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Wednesday September 10, 1828
Volume 1 No. 28
Page 2 Col. 2a

"At a called meeting of the citizens of Montgomery County, Ala. August 9th, 1828 to take into consideration measures for the more speedy acquiring for Alabama the Creek Indian Territory," Mr. Moseley Baker, Editor of the Alabama Journal made a speech.  The following short extract will afford a good specimen of his harangue.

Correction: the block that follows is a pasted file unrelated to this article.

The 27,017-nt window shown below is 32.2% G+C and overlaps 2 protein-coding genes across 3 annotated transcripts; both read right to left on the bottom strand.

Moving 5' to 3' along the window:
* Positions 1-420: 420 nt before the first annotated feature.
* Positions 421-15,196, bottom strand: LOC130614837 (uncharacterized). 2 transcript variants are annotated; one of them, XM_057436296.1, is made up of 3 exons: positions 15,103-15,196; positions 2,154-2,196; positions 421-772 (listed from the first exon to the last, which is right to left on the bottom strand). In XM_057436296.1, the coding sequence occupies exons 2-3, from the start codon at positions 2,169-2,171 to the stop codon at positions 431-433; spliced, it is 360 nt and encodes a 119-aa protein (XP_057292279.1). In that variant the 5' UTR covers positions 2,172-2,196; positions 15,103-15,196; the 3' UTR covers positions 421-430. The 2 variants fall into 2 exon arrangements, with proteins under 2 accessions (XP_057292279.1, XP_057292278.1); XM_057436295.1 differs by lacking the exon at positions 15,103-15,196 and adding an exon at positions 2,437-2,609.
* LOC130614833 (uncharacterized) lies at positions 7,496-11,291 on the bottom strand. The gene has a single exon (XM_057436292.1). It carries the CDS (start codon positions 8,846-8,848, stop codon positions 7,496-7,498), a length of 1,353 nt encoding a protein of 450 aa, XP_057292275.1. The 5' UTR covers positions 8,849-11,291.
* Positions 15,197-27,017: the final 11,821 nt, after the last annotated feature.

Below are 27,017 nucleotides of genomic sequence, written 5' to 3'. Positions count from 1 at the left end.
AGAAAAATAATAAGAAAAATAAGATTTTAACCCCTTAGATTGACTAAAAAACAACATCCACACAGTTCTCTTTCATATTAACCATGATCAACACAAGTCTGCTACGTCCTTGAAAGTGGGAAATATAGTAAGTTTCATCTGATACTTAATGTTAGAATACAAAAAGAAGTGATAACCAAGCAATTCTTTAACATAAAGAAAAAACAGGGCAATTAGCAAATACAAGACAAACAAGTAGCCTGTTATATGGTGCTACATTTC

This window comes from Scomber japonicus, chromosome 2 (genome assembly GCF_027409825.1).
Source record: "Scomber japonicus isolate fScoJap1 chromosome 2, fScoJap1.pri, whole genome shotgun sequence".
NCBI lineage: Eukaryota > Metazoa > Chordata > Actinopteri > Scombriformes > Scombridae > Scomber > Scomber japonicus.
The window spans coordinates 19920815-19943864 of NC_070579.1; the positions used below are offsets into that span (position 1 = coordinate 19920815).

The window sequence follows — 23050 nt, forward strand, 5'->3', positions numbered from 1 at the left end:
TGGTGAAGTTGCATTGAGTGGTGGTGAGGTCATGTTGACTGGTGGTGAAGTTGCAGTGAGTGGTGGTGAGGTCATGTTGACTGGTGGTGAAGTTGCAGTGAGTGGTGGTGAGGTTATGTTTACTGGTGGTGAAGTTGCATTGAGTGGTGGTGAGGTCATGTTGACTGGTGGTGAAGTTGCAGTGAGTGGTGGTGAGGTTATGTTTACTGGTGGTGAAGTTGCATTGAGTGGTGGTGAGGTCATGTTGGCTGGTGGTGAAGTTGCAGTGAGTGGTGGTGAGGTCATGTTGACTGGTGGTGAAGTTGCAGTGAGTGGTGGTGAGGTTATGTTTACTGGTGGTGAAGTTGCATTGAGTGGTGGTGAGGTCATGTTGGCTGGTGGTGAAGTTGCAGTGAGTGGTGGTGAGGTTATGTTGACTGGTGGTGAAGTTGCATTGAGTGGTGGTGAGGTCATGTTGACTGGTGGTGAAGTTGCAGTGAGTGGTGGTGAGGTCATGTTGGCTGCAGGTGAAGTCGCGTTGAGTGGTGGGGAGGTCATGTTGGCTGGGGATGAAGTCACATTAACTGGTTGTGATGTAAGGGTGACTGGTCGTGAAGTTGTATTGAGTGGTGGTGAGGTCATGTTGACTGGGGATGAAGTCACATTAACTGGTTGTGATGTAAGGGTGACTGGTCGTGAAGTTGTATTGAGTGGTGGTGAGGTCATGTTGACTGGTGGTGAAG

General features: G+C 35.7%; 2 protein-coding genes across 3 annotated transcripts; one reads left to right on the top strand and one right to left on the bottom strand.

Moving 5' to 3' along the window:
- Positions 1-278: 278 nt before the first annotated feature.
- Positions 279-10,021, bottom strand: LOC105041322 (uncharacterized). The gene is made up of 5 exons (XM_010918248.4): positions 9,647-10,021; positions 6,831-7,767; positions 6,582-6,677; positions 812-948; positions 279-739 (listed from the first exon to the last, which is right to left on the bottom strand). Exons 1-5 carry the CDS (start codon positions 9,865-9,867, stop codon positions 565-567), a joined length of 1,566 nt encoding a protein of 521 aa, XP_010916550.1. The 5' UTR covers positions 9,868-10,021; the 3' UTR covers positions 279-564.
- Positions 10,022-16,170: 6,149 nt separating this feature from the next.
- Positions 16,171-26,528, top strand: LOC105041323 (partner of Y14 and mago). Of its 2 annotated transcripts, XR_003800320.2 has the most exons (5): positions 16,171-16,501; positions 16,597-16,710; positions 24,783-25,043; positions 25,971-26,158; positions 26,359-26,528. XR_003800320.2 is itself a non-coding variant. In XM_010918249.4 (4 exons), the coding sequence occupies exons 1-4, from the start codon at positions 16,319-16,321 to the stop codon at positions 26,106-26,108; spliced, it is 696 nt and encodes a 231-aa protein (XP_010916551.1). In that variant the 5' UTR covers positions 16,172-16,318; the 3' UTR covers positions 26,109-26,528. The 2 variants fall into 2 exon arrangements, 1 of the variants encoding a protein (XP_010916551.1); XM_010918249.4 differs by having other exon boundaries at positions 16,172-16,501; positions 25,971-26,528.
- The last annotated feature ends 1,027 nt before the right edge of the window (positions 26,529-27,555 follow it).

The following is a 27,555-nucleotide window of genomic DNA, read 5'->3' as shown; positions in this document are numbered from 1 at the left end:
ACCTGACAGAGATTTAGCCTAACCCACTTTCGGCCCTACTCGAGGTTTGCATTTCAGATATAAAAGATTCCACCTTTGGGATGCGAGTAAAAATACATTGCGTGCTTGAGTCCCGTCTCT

They [Indians] themselves know not how to act: the God of their nature has not given them capacity to judge for themselves, save in chasing the wild buck of the forest.  The Indian knows not the advantages that would attend a removal.  Bound down by the iron mask of ignorance and savageness, he knows not how his state would be meliorated, nor cares not.- Indeed, sir, but very few know a treaty was ever made, or that one is desired; or if they have heard, they have no correct ideas concerning it.- No, sir, but very few should have the appellation of even Indian- they are something less; humanity will pardon me the expression: but, sir, their situation is more abject, more degraded, they are more ignorant, more debased, than the idea of Indian can convey.-  As members of the human family, the sun of reason and light appears never to have shed his softening rays over them; they appear to have sunk into a lower state of ignorance and darkness than the dark, barbarous age of the Goths.  They are a gang of roving gypsies: they have no homes, no country; they have no firesides; they have no monumental sepulchres (sic) as described by the advocates against their removal, but are wandering in droves throughout every part of our State, subsisting by the humanity of the inhabitants, or living by plundering them of their property.